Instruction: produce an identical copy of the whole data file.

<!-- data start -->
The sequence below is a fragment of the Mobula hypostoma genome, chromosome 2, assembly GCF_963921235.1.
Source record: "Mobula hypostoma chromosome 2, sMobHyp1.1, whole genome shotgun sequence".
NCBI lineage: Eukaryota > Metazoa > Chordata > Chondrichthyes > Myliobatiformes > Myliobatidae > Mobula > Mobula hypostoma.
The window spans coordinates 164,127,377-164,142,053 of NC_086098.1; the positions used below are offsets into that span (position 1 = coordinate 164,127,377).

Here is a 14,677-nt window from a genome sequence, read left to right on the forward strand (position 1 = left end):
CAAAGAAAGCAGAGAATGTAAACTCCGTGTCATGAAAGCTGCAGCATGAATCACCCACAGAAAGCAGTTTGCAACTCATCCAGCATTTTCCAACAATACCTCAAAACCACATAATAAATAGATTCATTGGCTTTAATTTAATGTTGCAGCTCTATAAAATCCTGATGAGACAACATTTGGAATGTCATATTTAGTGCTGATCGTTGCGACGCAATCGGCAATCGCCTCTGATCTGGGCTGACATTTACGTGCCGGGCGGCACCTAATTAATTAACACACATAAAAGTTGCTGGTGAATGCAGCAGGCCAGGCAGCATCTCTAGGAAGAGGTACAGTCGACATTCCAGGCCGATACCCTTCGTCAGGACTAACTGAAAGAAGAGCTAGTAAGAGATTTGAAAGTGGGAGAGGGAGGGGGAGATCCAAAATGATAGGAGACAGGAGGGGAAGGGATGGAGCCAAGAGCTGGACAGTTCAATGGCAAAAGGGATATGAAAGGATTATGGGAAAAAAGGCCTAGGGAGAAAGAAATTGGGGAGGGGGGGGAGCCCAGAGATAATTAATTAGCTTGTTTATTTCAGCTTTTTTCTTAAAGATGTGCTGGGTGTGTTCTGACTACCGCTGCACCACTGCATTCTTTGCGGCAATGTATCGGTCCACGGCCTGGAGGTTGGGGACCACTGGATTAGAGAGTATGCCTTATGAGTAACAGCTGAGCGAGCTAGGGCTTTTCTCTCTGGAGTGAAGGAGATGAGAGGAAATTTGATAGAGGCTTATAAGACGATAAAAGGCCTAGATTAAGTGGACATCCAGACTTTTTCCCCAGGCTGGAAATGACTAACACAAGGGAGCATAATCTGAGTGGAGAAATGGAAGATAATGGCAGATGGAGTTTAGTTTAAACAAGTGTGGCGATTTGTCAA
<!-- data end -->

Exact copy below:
The sequence below is a fragment of the Mobula hypostoma genome, chromosome 2, assembly GCF_963921235.1.
Source record: "Mobula hypostoma chromosome 2, sMobHyp1.1, whole genome shotgun sequence".
NCBI lineage: Eukaryota > Metazoa > Chordata > Chondrichthyes > Myliobatiformes > Myliobatidae > Mobula > Mobula hypostoma.
The window spans coordinates 164,127,377-164,142,053 of NC_086098.1; the positions used below are offsets into that span (position 1 = coordinate 164,127,377).

Here is a 14,677-nt window from a genome sequence, read left to right on the forward strand (position 1 = left end):
CAAAGAAAGCAGAGAATGTAAACTCCGTGTCATGAAAGCTGCAGCATGAATCACCCACAGAAAGCAGTTTGCAACTCATCCAGCATTTTCCAACAATACCTCAAAACCACATAATAAATAGATTCATTGGCTTTAATTTAATGTTGCAGCTCTATAAAATCCTGATGAGACAACATTTGGAATGTCATATTTAGTGCTGATCGTTGCGACGCAATCGGCAATCGCCTCTGATCTGGGCTGACATTTACGTGCCGGGCGGCACCTAATTAATTAACACACATAAAAGTTGCTGGTGAATGCAGCAGGCCAGGCAGCATCTCTAGGAAGAGGTACAGTCGACATTCCAGGCCGATACCCTTCGTCAGGACTAACTGAAAGAAGAGCTAGTAAGAGATTTGAAAGTGGGAGAGGGAGGGGGAGATCCAAAATGATAGGAGACAGGAGGGGAAGGGATGGAGCCAAGAGCTGGACAGTTCAATGGCAAAAGGGATATGAAAGGATTATGGGAAAAAAGGCCTAGGGAGAAAGAAATTGGGGAGGGGGGGGAGCCCAGAGATAATTAATTAGCTTGTTTATTTCAGCTTTTTTCTTAAAGATGTGCTGGGTGTGTTCTGACTACCGCTGCACCACTGCATTCTTTGCGGCAATGTATCGGTCCACGGCCTGGAGGTTGGGGACCACTGGATTAGAGAGTATGCCTTATGAGTAACAGCTGAGCGAGCTAGGGCTTTTCTCTCTGGAGTGAAGGAGATGAGAGGAAATTTGATAGAGGCTTATAAGACGATAAAAGGCCTAGATTAAGTGGACATCCAGACTTTTTCCCCAGGCTGGAAATGACTAACACAAGGGAGCATAATCTGAGTGGAGAAATGGAAGATAATGGCAGATGGAGTTTAGTTTAAACAAGTGTGGCGATTTGTCAA